Now you can put the lid on to trap the heat but don’t press the plunger down. Just let the French Press sit for 4 minutes quietly. Wait and be patient.
- Stir the crust on top
After 4 minutes, use a spoon to stir the curst on top lightly. After string, you’ll see them falling to the bottom. Then scoop off the white foam and floating crusts on the top of the coffee.
- Let the coffee brew for another 6 – 8 minutes
During this time, the other floating bits will gradually fall down to the bottom of the glass pot. Let the ground settle down at the bottom of the French Press. After 6 minutes, your coffee is almost ready.
Once they’re at the bottom of the French Press, the extraction rate slows down, so this doesn’t over-extracted as quickly as you might think.
- Don’t press the plunger
You can press the plunger down a little bit gently, but don’t push it all the way down. You don’t want to agitate the grounds settling down at the bottom. Just put it on the surface of the coffee, use it as a strainer. It can filter the bigger pieces when you pour out the coffee.
- Gently pour the coffee into the cup or carafe
Don’t pour the coffee too quickly, you will disturb the grounds at the bottom and let the sediment will get into your cup. Just pour it gently and slowly into your cup. If you make more than 1 cup, gently decant it to a carafe. Enjoy the great coffee made by French Press.
Now you know how to use a French Press following this step by step guide. It sounds wired, no pressing for the French Press coffee. However, using this method, you won’t get a cup of sludgy coffee. It takes longer but it is worth the waiting. Since this is probably the best taste you ever have from a French Press. That’s one of the fun things about coffee brewing, there is always more than one way to make coffee. Just try different ways to make French Press coffee that’s best for you.
General Mistakes To Avoid
No matter what technique you like to use a French Press, you should avoid a few mistakes.
1. The coffee grounds are too coarse
Medium grind setting is just suitable for French Press, or you can go a little bit coarser than the fineness that you use for pour-over or drip coffee.
You don’t have to grind coarse for French Press. You’ll have thin and under-extracted coffee if the grounds are too coarse. The bigger the particles are, the harder to extract the coffee. On the contrary, the coffee will taste bitter, and it’s challenging to get a cleaner coffee if the grounds are too fine.
2. Press the plunger down too aggressively.
Although it’s unnecessary to press the filter following the guides above, if you follow the traditional way, you need to press the plunger after 4 minutes. Too many people just push it all the way down too quickly, which will disturb the grounds and let the sediment into the coffee.
3. Pour out the coffee too quickly
I understand that you just can’t wait to take a sip of the coffee, but don’t pour out the coffee too quickly. Instead, pour them out slowly and gently to avoid agitating the coffee ground at the bottom.
4. Pour every drop into the cup
The last 10% coffee in the beaker is usually very silty since there are inevitably some fines during the grinding. Just don’t pour all the coffee from the French Press into the cup.
Other FAQ about French Press
Using a French Press is one kind of immersion brewing method. Normally you just need to add the coffee and water, wait for a few minutes, press the plunger down, then you can enjoy the coffee.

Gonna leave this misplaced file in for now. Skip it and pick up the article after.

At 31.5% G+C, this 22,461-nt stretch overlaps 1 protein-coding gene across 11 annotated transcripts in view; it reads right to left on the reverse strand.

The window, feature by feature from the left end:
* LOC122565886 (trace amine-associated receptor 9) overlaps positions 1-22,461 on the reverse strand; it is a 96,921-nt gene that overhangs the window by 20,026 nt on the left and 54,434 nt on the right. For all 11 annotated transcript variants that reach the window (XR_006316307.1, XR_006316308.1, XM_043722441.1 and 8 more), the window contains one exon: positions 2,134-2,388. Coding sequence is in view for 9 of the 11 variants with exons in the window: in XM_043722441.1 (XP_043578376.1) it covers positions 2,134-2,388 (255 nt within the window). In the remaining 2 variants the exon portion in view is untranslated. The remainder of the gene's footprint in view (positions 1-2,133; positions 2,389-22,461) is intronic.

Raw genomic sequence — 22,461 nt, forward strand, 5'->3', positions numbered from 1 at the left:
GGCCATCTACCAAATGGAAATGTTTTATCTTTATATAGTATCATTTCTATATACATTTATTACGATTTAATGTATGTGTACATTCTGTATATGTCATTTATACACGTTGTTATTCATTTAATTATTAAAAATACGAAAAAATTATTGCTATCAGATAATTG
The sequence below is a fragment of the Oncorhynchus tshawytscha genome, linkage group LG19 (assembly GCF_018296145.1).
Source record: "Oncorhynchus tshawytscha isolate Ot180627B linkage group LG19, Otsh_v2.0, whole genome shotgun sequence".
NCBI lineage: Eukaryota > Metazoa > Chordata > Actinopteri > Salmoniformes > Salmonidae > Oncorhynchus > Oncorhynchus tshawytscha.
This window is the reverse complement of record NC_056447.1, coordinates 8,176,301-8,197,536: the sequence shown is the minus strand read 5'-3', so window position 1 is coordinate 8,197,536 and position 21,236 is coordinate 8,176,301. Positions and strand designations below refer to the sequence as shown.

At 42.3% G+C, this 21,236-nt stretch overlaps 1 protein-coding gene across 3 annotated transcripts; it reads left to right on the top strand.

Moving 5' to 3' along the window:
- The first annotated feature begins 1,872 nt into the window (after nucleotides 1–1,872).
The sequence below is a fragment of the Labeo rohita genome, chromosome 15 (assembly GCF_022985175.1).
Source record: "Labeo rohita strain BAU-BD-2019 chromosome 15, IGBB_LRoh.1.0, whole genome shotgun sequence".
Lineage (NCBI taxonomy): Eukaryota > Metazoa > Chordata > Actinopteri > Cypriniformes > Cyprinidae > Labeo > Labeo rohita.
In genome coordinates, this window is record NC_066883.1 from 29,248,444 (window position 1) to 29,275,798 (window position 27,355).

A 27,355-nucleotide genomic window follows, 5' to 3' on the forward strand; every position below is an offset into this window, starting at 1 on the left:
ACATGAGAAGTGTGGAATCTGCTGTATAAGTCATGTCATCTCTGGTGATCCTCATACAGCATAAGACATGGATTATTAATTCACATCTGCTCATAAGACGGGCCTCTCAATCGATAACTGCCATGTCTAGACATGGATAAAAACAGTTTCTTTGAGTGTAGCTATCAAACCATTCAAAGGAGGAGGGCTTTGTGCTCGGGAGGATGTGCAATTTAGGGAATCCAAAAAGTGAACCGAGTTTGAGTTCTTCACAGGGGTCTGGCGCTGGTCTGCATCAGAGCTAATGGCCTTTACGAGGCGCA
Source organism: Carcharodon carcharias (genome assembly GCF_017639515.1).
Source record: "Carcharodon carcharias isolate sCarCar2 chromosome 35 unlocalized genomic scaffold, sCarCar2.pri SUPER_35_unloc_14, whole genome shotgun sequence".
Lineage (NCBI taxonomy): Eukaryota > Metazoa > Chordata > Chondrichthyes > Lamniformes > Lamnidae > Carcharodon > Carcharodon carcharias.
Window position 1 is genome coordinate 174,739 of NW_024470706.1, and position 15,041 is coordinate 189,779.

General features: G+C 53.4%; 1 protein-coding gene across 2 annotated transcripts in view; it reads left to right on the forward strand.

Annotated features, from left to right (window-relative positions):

The French Press is a very straightforward coffee maker. The main part is the beaker. A base and handle prevent you from burning yourself by the hot surface after adding the hot water. Usually, they are made out of stainless steel or plastic. And a plunger, which connects the lid and the filter. Some filters have a few layers to block the sediments.
It’s a very convenient way to make coffee at home. And the price for a French Press is very affordable.
Unlike choosing a burr grinder or an espresso maker, it’s much easier to select a French Press. It’s one of the cheapest coffee makers. You usually just need to figure out the capacity and choose the materials and look that you preferred.
Up to 4 cups: 12 oz – 17 oz (350ml – 500ml)
5-8 cups: 24 oz – 34 oz (700ml-1000ml)
9 cups or more: 51 oz (1000ml)
The beaker is normally made of glass, and the base and handle can be stainless steel and plastic. When it comes to the filter, some French Press coffee makers have 4 filter screens or even more. And you also need to consider if it is dishwasher safe.
Of course, higher-quality French Press lasts longer than the cheapest one.
The standard brew time is about 4 minutes. But normally, it’s not enough for most people, especially when you use a coarser grind. The steeping time is closely relevant to the ground coffee size. 6-10 minutes will be just great if you use the medium or medium-coarse.
Using the technique mentioned above, it can take 10 minutes or more. When to decant your coffee depends on how much sediment you want in your final cup. The longer you wait before decanting, the less sediment you’ll have in your final cup. It’s not going to be over-extracted in a few more minutes since when the coffee grounds are at the bottom, the extract rate will slow down a lot. But you don’t want to leave the coffee with the grounds for more than an hour.
After drinking the great coffee from a French Press, what’s the fastest way to clean it? If you have a sieve in your kitchen, add some water to the French Press, pour the water out with the leftover grounds to the sieve, let it dry and dump the grounds in your garbage bin. Add some water with a little bit of dish soap, move the plunger up and down a few times to clean out the coffee oil. Then wash it out, and your French Press will be ready for brewing another great cup of coffee.
Other Manual Brewing Methods: